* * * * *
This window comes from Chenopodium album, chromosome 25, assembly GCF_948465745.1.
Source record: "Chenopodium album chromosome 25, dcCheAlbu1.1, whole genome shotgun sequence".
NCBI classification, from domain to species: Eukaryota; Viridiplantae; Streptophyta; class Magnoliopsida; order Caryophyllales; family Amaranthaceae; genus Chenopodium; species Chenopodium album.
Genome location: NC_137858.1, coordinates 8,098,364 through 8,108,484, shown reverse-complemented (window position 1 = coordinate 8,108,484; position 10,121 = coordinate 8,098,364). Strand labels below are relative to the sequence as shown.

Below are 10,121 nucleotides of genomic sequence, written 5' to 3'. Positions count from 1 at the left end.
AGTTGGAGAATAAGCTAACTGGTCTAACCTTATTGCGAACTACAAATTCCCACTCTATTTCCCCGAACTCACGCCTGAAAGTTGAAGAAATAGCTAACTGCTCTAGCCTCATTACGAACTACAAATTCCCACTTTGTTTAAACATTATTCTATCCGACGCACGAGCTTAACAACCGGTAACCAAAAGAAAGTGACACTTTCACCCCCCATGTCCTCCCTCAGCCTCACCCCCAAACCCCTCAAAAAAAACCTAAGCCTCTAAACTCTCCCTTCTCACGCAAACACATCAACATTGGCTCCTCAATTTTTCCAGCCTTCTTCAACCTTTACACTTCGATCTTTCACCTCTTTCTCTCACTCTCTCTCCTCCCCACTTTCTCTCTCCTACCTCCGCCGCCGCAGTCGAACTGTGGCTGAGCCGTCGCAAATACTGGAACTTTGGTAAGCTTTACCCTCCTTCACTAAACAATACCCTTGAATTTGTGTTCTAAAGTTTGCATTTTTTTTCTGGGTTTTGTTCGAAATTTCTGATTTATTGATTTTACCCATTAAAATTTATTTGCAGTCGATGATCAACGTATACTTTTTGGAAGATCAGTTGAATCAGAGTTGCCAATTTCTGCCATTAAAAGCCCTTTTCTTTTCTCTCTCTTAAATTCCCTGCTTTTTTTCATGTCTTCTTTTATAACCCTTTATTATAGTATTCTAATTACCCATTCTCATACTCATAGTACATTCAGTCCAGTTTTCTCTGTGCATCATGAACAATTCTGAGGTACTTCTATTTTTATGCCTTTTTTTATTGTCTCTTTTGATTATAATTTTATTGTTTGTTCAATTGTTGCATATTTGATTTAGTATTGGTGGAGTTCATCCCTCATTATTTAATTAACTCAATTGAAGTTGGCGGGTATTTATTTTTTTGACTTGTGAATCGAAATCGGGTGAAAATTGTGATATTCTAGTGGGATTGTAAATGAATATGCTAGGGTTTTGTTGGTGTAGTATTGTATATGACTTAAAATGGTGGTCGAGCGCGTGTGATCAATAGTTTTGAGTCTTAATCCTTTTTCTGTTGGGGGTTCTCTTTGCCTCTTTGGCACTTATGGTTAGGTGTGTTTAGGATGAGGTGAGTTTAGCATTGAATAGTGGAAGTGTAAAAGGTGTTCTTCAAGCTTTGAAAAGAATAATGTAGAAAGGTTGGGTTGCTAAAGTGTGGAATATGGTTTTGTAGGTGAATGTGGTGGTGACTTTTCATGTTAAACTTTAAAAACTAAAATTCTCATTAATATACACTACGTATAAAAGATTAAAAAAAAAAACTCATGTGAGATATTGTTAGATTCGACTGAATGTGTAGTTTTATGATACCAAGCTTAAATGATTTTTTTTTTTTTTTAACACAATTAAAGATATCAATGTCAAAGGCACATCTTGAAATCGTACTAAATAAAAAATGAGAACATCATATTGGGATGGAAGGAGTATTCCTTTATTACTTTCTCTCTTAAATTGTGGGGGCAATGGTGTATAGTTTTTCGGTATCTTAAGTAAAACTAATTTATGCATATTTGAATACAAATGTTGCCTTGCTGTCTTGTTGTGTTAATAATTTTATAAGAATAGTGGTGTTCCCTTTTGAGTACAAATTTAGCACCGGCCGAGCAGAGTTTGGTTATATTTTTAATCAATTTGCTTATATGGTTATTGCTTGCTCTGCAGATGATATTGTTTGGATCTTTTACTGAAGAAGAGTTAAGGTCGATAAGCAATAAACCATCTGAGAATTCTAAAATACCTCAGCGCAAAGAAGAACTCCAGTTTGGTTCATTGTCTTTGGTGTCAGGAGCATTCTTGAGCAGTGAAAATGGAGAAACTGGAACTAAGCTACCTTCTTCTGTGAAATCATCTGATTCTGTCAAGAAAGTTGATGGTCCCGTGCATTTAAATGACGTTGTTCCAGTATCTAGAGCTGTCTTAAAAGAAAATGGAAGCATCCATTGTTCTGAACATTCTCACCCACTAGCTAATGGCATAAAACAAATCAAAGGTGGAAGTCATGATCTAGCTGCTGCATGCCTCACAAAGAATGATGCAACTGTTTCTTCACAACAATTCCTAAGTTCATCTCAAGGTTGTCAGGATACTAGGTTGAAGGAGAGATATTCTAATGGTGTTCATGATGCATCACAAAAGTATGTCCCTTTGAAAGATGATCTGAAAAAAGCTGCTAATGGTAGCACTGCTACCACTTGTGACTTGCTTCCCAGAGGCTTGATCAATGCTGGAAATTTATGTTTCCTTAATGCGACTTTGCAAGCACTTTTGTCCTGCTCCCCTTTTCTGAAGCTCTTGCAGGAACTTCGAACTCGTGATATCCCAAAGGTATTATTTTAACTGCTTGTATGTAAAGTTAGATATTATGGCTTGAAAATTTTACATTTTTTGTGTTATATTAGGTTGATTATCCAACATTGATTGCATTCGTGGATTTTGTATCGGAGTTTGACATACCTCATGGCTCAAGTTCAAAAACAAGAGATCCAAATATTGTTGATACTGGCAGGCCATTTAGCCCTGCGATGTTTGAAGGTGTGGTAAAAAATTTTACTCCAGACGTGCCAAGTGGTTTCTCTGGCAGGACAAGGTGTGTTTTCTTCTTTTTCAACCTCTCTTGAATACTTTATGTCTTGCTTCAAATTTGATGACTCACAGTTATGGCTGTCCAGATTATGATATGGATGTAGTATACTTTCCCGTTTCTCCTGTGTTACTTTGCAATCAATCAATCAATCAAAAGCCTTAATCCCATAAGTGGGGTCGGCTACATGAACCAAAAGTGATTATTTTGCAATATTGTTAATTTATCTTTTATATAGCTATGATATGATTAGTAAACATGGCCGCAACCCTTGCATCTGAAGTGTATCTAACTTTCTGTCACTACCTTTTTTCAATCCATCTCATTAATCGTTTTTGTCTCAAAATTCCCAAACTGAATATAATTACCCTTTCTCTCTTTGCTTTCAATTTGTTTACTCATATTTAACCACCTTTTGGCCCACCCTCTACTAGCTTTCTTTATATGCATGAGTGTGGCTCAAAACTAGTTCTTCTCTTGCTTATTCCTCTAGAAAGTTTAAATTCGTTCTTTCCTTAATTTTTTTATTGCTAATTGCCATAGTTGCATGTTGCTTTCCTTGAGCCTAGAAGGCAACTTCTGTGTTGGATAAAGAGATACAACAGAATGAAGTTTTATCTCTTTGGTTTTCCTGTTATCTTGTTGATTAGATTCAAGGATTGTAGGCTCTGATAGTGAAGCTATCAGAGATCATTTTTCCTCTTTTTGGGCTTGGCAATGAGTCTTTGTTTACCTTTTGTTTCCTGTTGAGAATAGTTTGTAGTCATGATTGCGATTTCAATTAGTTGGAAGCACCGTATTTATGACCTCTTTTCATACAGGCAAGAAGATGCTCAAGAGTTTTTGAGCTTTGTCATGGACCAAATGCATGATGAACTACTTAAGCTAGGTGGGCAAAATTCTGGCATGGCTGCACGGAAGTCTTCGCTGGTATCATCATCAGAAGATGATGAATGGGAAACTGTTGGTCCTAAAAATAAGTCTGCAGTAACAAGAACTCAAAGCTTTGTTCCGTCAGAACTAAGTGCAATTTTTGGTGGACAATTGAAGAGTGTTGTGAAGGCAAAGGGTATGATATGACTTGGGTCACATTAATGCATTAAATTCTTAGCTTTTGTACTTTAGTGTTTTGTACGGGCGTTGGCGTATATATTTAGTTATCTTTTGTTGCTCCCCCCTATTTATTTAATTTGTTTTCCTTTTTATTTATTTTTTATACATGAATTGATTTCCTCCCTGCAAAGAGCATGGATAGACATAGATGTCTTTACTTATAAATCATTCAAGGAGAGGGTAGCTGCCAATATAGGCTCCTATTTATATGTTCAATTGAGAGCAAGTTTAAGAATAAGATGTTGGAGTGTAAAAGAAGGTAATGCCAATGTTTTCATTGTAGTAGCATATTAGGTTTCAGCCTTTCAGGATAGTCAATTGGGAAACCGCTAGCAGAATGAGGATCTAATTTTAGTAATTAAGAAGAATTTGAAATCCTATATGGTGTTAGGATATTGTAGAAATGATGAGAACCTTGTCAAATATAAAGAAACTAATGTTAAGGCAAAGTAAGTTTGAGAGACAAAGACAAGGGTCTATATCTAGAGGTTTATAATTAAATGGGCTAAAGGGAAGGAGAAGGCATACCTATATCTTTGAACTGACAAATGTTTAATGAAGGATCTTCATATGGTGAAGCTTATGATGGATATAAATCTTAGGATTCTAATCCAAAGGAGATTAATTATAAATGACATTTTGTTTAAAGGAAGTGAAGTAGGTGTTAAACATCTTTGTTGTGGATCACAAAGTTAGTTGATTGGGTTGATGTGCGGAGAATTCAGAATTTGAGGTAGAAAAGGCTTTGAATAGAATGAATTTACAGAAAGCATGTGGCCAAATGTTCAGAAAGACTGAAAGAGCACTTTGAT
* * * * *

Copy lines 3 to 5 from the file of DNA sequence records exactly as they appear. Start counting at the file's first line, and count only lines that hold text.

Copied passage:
NCBI classification, from domain to species: Eukaryota; Viridiplantae; Streptophyta; class Magnoliopsida; order Caryophyllales; family Amaranthaceae; genus Chenopodium; species Chenopodium album.
Genome location: NC_137858.1, coordinates 8,098,364 through 8,108,484, shown reverse-complemented (window position 1 = coordinate 8,108,484; position 10,121 = coordinate 8,098,364). Strand labels below are relative to the sequence as shown.

Below are 10,121 nucleotides of genomic sequence, written 5' to 3'. Positions count from 1 at the left end.